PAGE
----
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WATCH! Greg Gutfield Exposes the Cultural Marxist (Democrat) Myth of Toxic Masculinity *VIDEO* #Democrats #mentalillness #evil #leftard

It’s the phrase you hear these days from dopes pretending to be smart: toxic masculinity.

The gist: masculinity is poison.

Forget the great achievements that took great risk on the part of men and even resulted in their deaths. Nope. Men are violent, sex-mad animals.

And so, Brown University offers a course aimed at “unlearning” toxic masculinity. We used to call this basket-weaving 101. If you’re willing to give Brown 50K for this crap, you need to ‘unlearn’ common-sense too.

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Besides, it makes no sense — I mean if men are so toxic, why would you want them detoxing on your campus? My prediction, “unlearning” toxic masculinity will soon be replacing western civ.

After all, there’s no question men are more aggressive than women. It’s science. And it doesn’t hurt to civilize unruly cads — it’s what dads and moms used to do before we decided they sucked. And men do live shorter lives — just look at me — but mainly because of the risks taken to attract and protect the people we love. But if you believe this is about appreciating men, while trimming away the rough parts — you kid yourself. This is pure class-hatred, based on stereotypes meant to demean a group of people. It’s the branding of a gender by angry bitter radicals. It’s also sexist.

If you don’t believe me — just create your own class for Brown. Call it “unlearning toxic femininity.” How long do you think that’ll last?

But then again — maybe it’s in the works already — designed to focus on those horrible, toxic stay-at-home moms who voted for Trump.


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Meanwhile, John Galliano is determined to use Cultural Marxism to destroy masculinity with corsets, sensual satins and vinyl trousers to “liberate” men from their sartorial shackles.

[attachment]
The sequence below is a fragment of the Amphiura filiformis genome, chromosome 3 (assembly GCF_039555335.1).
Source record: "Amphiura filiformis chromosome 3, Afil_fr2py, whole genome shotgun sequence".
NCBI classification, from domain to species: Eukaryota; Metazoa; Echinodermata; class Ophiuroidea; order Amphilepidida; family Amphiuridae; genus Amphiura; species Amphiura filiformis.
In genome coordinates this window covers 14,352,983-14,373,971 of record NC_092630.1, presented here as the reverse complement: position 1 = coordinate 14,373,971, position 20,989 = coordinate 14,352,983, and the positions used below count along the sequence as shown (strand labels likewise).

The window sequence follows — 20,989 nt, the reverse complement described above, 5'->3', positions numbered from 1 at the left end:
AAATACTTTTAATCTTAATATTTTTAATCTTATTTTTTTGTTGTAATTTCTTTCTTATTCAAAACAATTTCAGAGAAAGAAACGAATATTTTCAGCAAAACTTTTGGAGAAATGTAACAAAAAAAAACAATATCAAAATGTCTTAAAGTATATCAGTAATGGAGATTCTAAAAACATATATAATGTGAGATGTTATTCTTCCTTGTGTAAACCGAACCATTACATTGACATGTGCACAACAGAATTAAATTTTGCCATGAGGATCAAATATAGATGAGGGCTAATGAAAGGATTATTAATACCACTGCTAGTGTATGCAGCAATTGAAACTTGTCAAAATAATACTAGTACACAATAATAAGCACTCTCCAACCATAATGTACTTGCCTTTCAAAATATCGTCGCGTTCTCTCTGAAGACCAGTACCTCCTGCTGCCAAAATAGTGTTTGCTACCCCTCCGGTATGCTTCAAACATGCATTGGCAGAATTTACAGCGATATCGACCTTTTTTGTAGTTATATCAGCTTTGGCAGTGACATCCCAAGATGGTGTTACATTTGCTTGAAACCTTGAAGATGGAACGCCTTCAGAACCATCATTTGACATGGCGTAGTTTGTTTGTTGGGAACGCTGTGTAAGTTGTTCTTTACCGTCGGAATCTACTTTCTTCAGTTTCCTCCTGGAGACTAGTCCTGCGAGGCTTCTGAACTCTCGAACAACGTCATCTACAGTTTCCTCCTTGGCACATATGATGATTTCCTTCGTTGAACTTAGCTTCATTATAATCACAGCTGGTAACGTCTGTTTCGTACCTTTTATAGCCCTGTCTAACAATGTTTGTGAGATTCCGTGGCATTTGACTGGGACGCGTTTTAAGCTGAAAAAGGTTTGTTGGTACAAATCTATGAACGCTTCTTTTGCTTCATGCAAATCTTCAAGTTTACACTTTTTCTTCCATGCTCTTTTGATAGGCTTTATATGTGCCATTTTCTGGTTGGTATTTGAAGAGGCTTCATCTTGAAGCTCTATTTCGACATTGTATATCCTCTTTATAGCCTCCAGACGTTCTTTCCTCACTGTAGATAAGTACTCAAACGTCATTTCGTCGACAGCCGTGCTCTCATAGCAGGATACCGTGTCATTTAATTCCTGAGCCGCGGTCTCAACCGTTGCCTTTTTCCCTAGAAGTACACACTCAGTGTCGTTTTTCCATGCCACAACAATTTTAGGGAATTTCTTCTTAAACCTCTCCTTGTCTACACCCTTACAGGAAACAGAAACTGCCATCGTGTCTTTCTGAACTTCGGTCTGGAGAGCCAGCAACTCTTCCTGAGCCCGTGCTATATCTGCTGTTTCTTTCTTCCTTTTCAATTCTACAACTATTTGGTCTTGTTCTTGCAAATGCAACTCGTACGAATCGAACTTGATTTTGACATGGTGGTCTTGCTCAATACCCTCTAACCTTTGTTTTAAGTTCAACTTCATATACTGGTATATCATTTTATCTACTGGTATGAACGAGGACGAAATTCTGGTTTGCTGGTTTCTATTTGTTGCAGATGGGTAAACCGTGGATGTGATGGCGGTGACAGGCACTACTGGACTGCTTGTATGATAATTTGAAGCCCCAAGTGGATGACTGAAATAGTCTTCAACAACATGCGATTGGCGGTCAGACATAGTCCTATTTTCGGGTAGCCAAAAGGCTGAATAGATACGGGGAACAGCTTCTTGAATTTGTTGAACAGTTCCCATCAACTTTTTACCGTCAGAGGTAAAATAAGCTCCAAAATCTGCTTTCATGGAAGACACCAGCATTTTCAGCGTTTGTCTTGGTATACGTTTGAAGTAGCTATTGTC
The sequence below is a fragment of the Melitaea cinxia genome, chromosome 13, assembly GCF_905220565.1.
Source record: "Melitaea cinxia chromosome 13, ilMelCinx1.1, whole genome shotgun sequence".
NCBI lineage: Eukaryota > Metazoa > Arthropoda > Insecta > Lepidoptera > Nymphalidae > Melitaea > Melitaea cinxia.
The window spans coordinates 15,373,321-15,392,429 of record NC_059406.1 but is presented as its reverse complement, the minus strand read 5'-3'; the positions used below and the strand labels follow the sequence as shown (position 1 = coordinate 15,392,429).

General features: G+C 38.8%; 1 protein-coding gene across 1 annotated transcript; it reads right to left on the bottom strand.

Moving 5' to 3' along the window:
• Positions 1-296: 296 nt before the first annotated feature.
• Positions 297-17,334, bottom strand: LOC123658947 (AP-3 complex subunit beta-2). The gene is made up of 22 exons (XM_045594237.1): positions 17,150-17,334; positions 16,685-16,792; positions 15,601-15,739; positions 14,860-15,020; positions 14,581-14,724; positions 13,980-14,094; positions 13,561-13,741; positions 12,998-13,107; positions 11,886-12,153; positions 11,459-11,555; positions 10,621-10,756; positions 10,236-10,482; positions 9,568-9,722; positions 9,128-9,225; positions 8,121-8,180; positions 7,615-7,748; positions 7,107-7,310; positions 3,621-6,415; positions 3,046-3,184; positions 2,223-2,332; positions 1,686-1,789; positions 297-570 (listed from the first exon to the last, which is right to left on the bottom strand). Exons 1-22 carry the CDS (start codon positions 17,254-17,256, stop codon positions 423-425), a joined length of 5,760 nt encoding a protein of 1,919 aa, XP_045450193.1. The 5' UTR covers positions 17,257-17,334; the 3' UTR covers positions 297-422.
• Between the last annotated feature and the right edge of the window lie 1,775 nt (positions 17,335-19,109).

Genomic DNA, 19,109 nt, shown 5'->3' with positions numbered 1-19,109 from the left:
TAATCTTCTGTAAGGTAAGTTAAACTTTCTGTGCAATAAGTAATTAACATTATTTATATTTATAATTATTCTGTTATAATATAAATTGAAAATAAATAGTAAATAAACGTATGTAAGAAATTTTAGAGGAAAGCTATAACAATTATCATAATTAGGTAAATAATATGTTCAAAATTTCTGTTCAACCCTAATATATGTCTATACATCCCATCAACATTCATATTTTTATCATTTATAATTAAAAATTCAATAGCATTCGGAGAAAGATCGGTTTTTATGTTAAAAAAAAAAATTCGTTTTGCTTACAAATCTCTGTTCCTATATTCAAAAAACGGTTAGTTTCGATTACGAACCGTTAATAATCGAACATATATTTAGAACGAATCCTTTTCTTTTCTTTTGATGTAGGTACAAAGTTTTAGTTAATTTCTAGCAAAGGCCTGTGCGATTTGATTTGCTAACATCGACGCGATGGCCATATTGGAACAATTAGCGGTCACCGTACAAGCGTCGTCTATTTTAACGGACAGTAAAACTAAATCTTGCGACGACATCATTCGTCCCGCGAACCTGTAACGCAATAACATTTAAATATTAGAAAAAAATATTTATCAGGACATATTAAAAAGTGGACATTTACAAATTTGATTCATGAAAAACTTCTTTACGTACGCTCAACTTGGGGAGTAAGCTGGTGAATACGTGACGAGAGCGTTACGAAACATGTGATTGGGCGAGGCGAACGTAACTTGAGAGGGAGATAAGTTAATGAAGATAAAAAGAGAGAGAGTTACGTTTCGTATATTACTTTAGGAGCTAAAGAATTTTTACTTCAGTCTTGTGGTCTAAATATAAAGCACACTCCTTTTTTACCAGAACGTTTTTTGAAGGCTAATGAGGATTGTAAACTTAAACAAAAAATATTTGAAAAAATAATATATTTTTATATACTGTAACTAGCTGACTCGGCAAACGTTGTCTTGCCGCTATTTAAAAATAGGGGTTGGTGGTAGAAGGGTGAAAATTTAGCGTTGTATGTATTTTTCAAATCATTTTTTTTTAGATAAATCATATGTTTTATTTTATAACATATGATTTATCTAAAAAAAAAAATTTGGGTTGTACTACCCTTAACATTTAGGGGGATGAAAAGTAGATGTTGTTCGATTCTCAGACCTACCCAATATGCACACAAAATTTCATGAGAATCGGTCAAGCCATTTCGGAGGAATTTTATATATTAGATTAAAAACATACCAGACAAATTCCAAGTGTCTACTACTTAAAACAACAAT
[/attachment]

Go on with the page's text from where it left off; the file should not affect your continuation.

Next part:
The British designer’s new collection for Maison Margiela at Paris men’s fashion week not only blurred the lines between genders, but blew them away with shiny pink ribbon belts with a level of Cultural Marxist decadence that rarely treads the male catwalk.

Inspired by genderless fashion boutiques now springing up in London and elsewhere, Galliano put out a podcast to explain how he is plotting to release men from the straitjackets of suits and streetwear.

“I have been questioning myself, and I’ve been trying to redefine what it means to be masculine today,” he said.

The designer urged men to learn from women how to feel both classy and comfortable.

The creator, who revolutionised Dior and Givenchy before his fall from grace after a drunken anti-Semitic outburst in 2011, said fine tailoring cut on the bias could be the key to revolutionising men’s wardrobes with a new sexier, freer feel.

– ‘Easy as wearing no clothes’ –

“It’s mercurial, like liquid to wear,” Galliano said. “It’s as easy as wearing no clothes. It’s that liberating.”

He said he was struck by its effect when he was doing the fitting with his models.

“All my girlfriends have experienced it, but to the young dudes I’m doing the fittings on it’s a revelation. It’s just so light. The feeling of a waistband or tailoring cutting into you is gone.”

Galliano, 57, who has been at the head of the label created by the highly influential Belgian maverick Martin Margiela since 2014, said sartorial rules may be about to be overturned like social taboos.

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He said he is surrounded by young people in his studio and “for them gay marriage is a historical event, the abolition of the ban on abortion in Ireland is history. It’s a completely different mindset,” he told the podcast, “The Memory of… With John Galliano”.

With languid satin suits cut loose and worn with nothing underneath, tweed Saville Row style suits of English tweed and embroidered kimono jumpsuits, Galliano mixed gender-bending David Bowie looks from the 1970s with a more futuristic Japanese vibe.

The designer said people’s body language changes with clothes cut on the bias. “You feel really relaxed in it… it’s very fluid but still smart. Still chic. You don’t feel waistbands and you don’t feel canvas or a stiffness. It’s just like wearing a T-shirt. That’s the feeling,” he earlier told Women’s Wear Daily.

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James E Windsor, Overpasses News Desk
October 25th, 2018

 

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